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Archaeological remains provide great insights into the past and help us visualize how the Earth was when dinosaurs roamed freely or times even before that. We are also interested in understanding how our ancestors lived and who our close relatives were. To glimpse into our past, there are few remains that are as well preserved as the Tollund Man and a recently published study tells us more about the last meal he ate.

On May 6, 1950, while digging peat in Bjældskovdal near Silkeborg, Denmark, the diggers found a body of a man buried eight feet (two and a half meters) below the ground. They notified the local police, who, after preliminary analysis, transferred the remains to the Silkeborg Museum. After the scientific study, the Museum declared that the well-preserved body was actually over 2,400 years old and the legend of the Tollund Man was born. Housed in the Silkeborg Manor ever since, the accidentally found remains have attracted thousands of visitors from around the globe. 

Since the remains were found, scientists have been trying to answer questions about the man himself and what life was during his time, the Early Iron Age in Denmark. After years of study, scientists have agreed that the Tollund Man was hanged to his death and then placed in a bog as part of a ritual aimed to please the gods. Unlike the British style hanging, which breaks the cervical vertebrae and suffocates a person to death, the Tollund Man was suffocated with a rope but his cervical vertebrae remain intact. Experts also believe that he was gently laid to rest in the bog after his eyes and mouth were closed.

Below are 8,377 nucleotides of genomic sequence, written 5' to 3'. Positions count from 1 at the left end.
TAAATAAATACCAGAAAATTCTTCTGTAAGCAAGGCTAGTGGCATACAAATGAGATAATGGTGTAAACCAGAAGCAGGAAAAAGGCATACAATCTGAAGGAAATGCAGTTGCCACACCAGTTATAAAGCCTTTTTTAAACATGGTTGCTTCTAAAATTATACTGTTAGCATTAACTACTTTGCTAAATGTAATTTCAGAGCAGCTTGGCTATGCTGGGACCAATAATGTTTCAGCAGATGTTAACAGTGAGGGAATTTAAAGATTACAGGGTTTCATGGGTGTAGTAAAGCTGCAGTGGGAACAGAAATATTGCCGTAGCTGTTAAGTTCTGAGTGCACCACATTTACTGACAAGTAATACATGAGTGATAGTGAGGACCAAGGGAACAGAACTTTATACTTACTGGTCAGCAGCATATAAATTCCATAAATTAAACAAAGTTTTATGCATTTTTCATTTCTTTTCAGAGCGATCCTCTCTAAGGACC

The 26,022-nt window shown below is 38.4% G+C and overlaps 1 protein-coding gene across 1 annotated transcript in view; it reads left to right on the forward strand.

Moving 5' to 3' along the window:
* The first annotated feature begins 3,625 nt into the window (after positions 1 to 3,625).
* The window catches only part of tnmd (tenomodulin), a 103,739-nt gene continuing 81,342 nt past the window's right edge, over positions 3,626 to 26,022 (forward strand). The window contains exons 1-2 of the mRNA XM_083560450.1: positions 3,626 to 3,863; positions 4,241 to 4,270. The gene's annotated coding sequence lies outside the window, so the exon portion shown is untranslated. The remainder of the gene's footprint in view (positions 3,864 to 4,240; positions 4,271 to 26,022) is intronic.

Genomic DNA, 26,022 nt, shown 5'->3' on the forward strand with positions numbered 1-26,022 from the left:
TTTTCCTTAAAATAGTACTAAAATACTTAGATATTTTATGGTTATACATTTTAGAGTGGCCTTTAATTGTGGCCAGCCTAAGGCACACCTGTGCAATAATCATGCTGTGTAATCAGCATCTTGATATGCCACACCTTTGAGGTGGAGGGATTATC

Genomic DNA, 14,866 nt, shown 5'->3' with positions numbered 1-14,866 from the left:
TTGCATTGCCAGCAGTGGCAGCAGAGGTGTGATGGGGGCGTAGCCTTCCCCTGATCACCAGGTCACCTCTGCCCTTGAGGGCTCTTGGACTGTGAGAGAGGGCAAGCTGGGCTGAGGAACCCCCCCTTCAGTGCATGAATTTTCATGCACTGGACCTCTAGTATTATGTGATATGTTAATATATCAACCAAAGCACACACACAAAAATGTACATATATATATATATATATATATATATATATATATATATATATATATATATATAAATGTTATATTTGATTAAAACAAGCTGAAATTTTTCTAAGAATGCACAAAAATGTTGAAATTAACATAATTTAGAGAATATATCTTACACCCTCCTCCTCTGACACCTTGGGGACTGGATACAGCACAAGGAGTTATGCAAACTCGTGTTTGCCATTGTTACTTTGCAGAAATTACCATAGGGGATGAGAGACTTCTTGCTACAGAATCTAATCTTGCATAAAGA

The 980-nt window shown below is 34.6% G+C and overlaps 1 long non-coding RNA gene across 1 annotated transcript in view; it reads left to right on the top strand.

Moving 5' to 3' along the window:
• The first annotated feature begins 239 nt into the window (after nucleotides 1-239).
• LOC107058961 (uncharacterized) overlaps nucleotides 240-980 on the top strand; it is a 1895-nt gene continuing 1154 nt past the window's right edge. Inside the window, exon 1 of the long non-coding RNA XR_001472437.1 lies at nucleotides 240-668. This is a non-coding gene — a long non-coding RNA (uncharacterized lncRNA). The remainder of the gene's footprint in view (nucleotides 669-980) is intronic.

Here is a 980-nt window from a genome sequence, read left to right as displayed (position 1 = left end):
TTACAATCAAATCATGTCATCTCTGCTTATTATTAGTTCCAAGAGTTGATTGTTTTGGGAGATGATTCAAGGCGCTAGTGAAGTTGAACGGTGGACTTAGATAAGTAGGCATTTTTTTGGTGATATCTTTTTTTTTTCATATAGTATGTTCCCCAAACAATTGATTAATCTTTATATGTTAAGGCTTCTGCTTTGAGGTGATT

When the remains were found in 1950, contents from his stomach, small and large intestines were carefully removed and stored separately. An analysis conducted back then showed that the man ate porridge made up of barley and flax which contained seeds of wild plants pale persicaria and gold-of-pleasure, as his last meal.

In the recent study, researchers at the Silkeborg Museum along with those at The National Museum and Aarhus University in Denmark have reanalyzed these contents using modern technologies. 

The researchers found that while barley and flax were used, the seeds of wild plant pale persicaria were also deliberately mixed and were not accidental since threshing and cleaning of grains was in practice at that time. The researchers suggest that this deliberate addition could have been part of the ‘sacrifice’ ritual or even added to improve the nutritional value of the meal. 

Comparing the energy value of the meal to modern-day foods, the researchers arrived at the conclusion that the meal was not frugal and there is no evidence of a food shortage. The major ingredients, barley, and flax are cultivated in separate seasons which suggests that the yields were good leading up to the event.

By analyzing cholesterol content, the researchers also concluded that a fatty fish was also part of the meal. Charred contents in the stomach suggest that the meal was cooked in a clay pot but did not contain any ‘intoxicating’ ingredient. 

Additionally, the researchers found the Tollund Man to be infected with three different parasites, whipworm, mawworm, and tapeworm. This is the first occasion where a tapeworm infection has been reported in a bog body and suggests that Tollund Man likely consumed raw or undercooked meat prior to this death. 

Apart from the Tollund Man, there are over 100 bog bodies that have been discovered but only 12 that are as well preserved, CNBC reported.

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